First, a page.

Theoretical physicists and astrophysicists who have been wondering for years about the "background radiation" (the trace that is supposed to have been left by the Big Bang) seem to be moving towards an explanation that takes into account a possibility, that of a holographic universe: the universe, in other words, it could be a vast and complex hologram.
Researchers from the Universities of Southampton, Perimeter Institute and Lecce have published reports of these studies in the scientific journal Physical Review Letters.
The idea of a "holographic" universe, born in the 90s, would suggest that all the information that makes up our "three-dimensional" reality (including time) is contained in the space of a two-dimensional matrix.
The professor. Kostas Skenderis, Lecturer in Mathematics at the University of Southampton explains: "Imagine that everything you see, hear and hear, and your perception of time comes from a two-dimensional field. A bit like a holographic image on a paper. of credit".
[note color = "gray"] A drawing that summarizes the theory of the holographic universe. Time proceeds from left to right: the first part of the drawing is blurred to emphasize that time and space did not have a clear definition. Subsequently the universe would enter a "geometric phase", the characteristics of which are well defined by Einstein's theories. Thanks to Paul McFadden[/grade]
Perhaps a more fitting example would be that of observing a 3D film: one gets the impression that the images have length, width and depth, but come from an image in two dimensions. The difference that perplexes this theory? Not a small thing: in our universe we can touch objects and they are "real" from our perspective.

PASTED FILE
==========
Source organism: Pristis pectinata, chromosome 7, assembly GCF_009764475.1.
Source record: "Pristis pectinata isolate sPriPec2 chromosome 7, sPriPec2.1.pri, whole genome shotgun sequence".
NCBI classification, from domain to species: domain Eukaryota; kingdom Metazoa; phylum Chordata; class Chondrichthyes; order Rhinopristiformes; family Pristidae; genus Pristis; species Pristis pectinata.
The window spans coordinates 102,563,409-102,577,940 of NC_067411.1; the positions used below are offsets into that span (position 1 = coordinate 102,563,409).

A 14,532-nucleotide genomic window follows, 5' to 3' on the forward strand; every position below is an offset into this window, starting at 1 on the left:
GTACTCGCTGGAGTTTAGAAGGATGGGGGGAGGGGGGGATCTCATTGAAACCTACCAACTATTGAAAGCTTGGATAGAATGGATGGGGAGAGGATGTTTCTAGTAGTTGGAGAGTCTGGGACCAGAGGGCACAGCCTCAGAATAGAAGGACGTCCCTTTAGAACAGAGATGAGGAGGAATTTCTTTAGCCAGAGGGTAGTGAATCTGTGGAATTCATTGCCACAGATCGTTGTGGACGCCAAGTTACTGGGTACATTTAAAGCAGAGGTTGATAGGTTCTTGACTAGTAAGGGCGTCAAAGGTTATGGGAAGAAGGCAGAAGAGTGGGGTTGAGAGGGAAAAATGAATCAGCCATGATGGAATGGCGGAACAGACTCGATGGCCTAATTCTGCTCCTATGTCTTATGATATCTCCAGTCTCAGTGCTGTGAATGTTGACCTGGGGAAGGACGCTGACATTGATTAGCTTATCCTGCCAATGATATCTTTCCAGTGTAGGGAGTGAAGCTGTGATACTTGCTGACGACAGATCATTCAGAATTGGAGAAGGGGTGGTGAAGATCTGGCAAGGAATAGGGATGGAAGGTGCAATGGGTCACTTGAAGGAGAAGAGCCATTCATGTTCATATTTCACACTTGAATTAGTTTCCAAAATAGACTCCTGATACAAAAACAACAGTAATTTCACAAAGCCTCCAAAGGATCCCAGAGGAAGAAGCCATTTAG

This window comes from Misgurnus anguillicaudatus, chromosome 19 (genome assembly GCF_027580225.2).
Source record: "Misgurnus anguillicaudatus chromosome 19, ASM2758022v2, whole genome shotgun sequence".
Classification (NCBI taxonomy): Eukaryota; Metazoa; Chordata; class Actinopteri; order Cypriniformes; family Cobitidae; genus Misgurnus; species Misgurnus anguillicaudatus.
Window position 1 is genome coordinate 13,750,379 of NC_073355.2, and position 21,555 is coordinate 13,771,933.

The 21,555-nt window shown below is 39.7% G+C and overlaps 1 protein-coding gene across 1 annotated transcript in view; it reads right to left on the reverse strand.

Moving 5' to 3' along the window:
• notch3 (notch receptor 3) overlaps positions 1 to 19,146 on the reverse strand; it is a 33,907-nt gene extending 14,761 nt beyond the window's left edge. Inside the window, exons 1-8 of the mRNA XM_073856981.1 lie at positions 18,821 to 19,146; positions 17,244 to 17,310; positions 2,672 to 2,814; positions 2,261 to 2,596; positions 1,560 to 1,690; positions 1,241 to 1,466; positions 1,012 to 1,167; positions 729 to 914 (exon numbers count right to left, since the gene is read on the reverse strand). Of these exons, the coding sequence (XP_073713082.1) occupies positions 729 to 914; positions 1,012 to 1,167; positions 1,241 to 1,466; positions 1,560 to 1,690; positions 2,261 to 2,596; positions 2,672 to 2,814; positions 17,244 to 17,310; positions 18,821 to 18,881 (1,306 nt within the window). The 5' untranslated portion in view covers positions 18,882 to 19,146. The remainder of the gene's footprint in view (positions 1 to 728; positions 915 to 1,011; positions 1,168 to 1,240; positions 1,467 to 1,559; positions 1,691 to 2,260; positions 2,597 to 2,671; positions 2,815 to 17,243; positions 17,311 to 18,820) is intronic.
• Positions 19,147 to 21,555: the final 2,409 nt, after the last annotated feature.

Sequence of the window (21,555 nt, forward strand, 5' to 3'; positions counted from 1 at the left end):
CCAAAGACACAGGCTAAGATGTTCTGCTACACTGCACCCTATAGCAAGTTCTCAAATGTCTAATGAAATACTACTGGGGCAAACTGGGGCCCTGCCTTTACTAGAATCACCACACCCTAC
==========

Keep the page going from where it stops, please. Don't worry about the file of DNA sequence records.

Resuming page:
In recent decades, advances in space observation have allowed scientists to detect an enormous amount of data in the form of "white noise" from the "moment" of the Big Bang. 'The possibility of a' holographic cosmology 'can be a revolution in the way we think about the creation and structure of the universe,' says Prof. Skenderis. "Einstein's general relativity explains most of the visible, but it presents several problems when the observation shifts to quanta. The concept of the holographic universe could fill this gap. We hope to make further progress in this direction."
[note color = "green"]
To read the research abstract: http://journals.aps.org/prl/abstract/10.1103/PhysRevLett.118.041301
For more information on the University of Southampton's Center for Research on Astrophysical Theories and Gravity (STAG), please visit: http://www.southampton.ac.uk/stag/index.page